Welding Hazards

Welding is inherently hazardous to workers. Besides the hazards from noise, electric shock, and fires and explosions, exposure to welding “smoke” (i.e., gases and fumes) can lead to acute or chronic respiratory diseases, such as lung-function impairment, obstructive and restrictive lung disease, cough, dyspnea, rhinitis, asthma, pneumonitis, pneumoconiosis, and carcinoma of the lungs. In addition, welding workers suffer from eye irritation, including photokeratitis and cataracts; skin irritation, such as erythema, pterygium, non-melanocytic skin cancer, and malignant melanoma; and infertility due to reduced sperm count and motility.

With proper planning and attention to detail, however, workers can increase their margin of safety. The following safety recommendations during welding operations may help reduce the potential for worker injury.

Preparing to Weld

Before any welding is started, identify the hazards for that particular welding operation. The hazards will depend on the type of welding, the materials used, and the environmental conditions.

Review material safety data sheets (MSDSs) to identify the hazardous materials used in welding and the fumes that may be generated. Substitute less hazardous materials, where feasible.

Use cadmium-free silver solders and asbestos-free electrodes.

Wear gloves and ensure that hoods and ductwork are constructed of fire-resistant materials.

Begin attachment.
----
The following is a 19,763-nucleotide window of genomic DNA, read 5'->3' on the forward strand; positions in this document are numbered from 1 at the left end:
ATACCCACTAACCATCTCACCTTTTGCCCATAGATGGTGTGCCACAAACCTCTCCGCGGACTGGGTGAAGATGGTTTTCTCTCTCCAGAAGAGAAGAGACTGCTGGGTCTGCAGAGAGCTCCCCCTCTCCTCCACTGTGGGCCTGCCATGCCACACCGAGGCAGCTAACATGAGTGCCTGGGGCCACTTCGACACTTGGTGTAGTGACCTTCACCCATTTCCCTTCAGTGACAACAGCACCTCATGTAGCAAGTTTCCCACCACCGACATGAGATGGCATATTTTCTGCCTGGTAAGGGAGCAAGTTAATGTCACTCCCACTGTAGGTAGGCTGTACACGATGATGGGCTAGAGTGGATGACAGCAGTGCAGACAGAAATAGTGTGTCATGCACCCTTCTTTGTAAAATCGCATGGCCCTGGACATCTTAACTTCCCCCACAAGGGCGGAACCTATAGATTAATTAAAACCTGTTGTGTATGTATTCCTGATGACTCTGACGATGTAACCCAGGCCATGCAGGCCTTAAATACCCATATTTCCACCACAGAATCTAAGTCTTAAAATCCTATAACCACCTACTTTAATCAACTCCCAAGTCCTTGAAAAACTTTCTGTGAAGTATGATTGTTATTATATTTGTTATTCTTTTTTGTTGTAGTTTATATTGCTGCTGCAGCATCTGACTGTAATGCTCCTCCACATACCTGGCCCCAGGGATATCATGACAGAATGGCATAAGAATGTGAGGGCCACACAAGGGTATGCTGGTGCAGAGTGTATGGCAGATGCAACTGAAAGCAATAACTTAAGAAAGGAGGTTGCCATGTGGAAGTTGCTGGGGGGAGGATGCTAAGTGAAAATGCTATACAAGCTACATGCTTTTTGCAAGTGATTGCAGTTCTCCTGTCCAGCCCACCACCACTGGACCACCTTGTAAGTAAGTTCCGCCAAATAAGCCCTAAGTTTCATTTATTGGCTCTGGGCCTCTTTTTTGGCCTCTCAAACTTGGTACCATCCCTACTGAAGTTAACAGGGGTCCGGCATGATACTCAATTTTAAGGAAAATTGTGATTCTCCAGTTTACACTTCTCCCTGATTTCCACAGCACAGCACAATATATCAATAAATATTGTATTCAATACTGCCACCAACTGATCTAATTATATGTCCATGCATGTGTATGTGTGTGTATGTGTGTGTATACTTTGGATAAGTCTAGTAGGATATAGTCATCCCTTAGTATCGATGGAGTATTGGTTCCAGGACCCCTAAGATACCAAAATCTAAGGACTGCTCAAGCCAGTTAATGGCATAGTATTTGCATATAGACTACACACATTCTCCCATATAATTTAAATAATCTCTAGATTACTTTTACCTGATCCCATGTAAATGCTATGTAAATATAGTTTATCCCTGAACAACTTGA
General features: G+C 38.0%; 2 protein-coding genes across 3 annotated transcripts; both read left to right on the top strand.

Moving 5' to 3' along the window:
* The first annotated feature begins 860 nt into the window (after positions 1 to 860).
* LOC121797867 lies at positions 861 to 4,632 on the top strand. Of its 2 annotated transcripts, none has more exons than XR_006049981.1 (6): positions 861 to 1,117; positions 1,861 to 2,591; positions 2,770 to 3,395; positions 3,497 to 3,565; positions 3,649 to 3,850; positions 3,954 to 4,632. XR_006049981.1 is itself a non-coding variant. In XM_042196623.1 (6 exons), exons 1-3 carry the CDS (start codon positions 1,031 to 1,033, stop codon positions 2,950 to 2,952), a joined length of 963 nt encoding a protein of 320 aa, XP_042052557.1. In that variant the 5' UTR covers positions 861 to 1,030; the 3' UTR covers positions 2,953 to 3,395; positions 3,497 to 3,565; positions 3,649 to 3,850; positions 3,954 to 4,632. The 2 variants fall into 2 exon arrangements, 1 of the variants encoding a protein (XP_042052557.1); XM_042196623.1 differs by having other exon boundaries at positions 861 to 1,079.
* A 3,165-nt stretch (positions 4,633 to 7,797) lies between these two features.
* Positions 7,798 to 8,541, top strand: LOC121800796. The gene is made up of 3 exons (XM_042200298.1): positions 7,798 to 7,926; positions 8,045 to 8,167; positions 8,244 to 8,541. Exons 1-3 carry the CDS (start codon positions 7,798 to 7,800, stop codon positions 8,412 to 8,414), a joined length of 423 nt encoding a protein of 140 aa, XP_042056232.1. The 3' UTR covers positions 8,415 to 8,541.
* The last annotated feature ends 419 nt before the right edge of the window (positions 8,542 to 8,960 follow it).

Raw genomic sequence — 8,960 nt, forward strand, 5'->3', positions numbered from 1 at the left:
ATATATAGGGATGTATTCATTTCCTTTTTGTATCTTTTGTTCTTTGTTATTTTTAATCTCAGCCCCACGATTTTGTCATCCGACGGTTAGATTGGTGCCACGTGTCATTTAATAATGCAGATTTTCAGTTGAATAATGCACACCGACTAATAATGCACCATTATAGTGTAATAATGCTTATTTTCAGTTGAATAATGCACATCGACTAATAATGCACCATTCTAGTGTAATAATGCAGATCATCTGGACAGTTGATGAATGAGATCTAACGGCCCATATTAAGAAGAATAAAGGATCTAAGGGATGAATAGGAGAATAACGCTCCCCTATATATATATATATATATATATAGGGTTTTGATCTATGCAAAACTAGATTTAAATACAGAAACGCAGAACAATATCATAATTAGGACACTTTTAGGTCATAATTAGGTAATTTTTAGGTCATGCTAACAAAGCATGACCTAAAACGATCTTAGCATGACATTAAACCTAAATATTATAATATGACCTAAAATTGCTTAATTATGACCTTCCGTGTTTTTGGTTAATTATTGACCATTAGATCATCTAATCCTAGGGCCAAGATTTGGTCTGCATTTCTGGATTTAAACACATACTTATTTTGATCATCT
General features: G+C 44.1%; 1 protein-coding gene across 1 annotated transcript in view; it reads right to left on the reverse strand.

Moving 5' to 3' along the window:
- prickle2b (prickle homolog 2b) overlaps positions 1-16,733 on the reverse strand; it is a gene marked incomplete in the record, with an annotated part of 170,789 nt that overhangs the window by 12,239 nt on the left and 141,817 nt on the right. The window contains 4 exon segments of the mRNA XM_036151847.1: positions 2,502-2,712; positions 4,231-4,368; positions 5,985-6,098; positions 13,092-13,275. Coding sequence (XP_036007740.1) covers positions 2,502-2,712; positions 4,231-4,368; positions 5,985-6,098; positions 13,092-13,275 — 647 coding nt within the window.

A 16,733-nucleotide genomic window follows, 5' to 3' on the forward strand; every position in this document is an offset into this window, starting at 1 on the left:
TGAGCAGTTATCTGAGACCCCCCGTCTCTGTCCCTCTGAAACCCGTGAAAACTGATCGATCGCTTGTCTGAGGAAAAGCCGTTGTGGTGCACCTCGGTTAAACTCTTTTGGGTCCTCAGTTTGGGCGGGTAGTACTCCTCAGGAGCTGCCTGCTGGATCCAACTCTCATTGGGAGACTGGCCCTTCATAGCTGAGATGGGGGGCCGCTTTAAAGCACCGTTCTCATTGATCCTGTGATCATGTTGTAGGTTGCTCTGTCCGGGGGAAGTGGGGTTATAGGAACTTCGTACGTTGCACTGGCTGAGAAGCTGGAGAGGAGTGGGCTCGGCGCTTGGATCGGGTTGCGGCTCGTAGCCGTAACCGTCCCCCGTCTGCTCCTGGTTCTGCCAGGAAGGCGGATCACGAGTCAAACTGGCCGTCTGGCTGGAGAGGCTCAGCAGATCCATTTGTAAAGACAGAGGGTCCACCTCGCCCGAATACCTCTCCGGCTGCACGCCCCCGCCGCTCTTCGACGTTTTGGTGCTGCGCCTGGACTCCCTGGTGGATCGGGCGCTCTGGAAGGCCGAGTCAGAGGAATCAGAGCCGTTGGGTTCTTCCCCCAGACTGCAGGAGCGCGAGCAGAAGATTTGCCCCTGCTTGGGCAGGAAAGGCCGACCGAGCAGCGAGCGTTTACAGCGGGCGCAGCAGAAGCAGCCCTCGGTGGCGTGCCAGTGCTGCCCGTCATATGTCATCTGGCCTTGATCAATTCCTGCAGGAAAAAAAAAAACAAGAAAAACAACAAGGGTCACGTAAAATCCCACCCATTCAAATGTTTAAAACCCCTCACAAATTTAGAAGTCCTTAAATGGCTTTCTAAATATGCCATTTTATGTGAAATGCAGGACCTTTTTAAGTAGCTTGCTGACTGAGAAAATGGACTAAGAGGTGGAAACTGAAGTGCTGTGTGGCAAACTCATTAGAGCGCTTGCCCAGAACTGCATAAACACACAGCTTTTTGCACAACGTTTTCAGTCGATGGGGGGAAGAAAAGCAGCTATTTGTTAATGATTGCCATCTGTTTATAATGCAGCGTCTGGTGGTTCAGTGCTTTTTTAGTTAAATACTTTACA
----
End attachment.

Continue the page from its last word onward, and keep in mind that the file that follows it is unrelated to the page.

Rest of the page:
Use shielding to protect people in the work area from the light of the welding arc, as well as from heat and hot spatter.

Ensure welding booths are painted with a dull finish that does not reflect ultraviolet light.

Use acoustic shields between the worker and the noise source to reduce noise levels.

Remove all flammable or combustible materials in the immediate area before striking an arc or lighting a flame.

Ensure that the proper fire extinguishers are readily available.

Make sure that equipment is properly maintained (e.g., replace worn insulation and hoses).

During Welding Operations

Use soapy water, instead of matches, to check for leaks in hoses, fittings, and valves in welding equipment.

Use ventilation to the maximum extent possible. Local exhaust ventilation that removes the fumes and gases at their source is the most effective method. This can be provided by a partial enclosure, such as a ventilated work bench, or by hoods positioned as close to the point of welding as possible.

For gas-shielded arc welding processes, provide local exhaust by means of an extracting gun – this can reduce worker exposure to welding emissions by 70 percent.

Do not weld on painted or coated parts – if possible, remove all surface coatings before welding.

Use a water table under plasma arc cutting to reduce fume and noise levels.

Use the sub-arc process to minimize light and fumes created by a visible arc.

Position your body while welding or cutting so that your head is not in the fumes.

Minimize welding fumes by using the lowest acceptable amperage and holding the electrode perpendicular and as close to the work surface as possible.

Do not perform arc welding within 200 ft (61.0 m) of degreasing equipment or solvents.

Ensure materials that have been recently welded are marked “HOT” to avoid burns.

COPYRIGHT ©2006, ISO Services Properties, Inc.